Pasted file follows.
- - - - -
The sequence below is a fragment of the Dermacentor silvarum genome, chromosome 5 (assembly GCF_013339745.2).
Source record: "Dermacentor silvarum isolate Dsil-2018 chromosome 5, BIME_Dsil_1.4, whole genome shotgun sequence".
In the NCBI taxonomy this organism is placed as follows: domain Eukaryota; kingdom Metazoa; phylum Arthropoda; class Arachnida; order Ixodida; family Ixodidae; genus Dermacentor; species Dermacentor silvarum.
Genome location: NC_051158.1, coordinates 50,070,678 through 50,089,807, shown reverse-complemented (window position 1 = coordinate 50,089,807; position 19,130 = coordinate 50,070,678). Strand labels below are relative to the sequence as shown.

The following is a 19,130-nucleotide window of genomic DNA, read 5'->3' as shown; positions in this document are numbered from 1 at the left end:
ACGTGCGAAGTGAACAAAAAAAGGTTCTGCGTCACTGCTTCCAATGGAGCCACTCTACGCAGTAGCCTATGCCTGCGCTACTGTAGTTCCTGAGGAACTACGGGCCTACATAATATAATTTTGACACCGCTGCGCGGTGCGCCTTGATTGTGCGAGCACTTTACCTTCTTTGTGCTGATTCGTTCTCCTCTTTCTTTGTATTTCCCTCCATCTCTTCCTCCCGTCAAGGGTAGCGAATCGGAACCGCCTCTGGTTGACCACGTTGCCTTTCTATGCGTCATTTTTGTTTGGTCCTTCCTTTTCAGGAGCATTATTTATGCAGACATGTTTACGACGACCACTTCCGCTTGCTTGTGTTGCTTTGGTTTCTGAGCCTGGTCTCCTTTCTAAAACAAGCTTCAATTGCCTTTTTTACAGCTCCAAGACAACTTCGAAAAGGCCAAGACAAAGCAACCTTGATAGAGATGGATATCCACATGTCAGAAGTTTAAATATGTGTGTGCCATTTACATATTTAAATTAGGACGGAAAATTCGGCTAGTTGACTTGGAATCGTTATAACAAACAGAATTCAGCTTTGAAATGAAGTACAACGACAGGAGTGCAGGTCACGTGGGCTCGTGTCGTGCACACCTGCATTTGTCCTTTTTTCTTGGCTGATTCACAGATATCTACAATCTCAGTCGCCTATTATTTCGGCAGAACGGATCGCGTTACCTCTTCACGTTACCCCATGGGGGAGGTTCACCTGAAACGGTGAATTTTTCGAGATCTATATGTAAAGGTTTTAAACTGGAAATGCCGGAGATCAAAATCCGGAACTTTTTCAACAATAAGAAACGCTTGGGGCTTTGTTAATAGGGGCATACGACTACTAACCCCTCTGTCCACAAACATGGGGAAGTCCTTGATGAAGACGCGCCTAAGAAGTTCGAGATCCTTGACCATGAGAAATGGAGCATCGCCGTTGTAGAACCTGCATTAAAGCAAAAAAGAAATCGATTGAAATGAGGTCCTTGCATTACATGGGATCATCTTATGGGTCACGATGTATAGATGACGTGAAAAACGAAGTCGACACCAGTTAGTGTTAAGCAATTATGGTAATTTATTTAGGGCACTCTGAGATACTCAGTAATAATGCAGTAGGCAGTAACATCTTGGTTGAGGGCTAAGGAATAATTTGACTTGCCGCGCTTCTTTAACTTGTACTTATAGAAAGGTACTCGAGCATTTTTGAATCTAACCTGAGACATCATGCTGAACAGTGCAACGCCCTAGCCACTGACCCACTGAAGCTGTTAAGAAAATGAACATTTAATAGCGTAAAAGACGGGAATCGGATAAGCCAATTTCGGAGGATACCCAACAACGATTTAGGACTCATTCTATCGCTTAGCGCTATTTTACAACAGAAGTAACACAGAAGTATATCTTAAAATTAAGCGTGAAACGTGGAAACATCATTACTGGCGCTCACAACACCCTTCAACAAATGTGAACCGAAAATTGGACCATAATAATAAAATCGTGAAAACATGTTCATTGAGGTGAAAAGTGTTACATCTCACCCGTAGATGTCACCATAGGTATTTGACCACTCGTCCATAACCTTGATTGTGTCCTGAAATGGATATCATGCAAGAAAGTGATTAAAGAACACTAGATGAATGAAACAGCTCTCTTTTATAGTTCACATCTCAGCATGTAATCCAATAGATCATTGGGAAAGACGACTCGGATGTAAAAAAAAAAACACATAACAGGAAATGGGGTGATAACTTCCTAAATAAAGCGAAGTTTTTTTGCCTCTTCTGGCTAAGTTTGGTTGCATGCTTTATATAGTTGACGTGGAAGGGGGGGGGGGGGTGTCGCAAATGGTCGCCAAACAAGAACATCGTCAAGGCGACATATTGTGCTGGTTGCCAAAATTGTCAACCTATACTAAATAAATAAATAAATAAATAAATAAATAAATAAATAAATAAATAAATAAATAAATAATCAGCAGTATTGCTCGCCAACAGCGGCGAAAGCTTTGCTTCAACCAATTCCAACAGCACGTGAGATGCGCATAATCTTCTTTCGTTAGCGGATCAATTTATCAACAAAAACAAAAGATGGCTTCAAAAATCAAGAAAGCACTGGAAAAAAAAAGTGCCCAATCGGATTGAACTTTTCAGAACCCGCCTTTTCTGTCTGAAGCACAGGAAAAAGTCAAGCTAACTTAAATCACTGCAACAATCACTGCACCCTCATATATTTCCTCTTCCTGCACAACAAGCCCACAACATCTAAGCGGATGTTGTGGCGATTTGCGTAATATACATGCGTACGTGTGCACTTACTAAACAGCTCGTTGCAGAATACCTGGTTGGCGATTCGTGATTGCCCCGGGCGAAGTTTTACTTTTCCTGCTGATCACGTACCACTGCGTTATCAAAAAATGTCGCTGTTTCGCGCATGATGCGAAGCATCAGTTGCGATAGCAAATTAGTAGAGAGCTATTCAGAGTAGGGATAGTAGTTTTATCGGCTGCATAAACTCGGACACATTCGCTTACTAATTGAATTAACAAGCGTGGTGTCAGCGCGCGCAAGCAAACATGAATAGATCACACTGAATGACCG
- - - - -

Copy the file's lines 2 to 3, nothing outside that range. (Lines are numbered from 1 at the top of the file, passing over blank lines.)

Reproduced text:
Source record: "Dermacentor silvarum isolate Dsil-2018 chromosome 5, BIME_Dsil_1.4, whole genome shotgun sequence".
In the NCBI taxonomy this organism is placed as follows: domain Eukaryota; kingdom Metazoa; phylum Arthropoda; class Arachnida; order Ixodida; family Ixodidae; genus Dermacentor; species Dermacentor silvarum.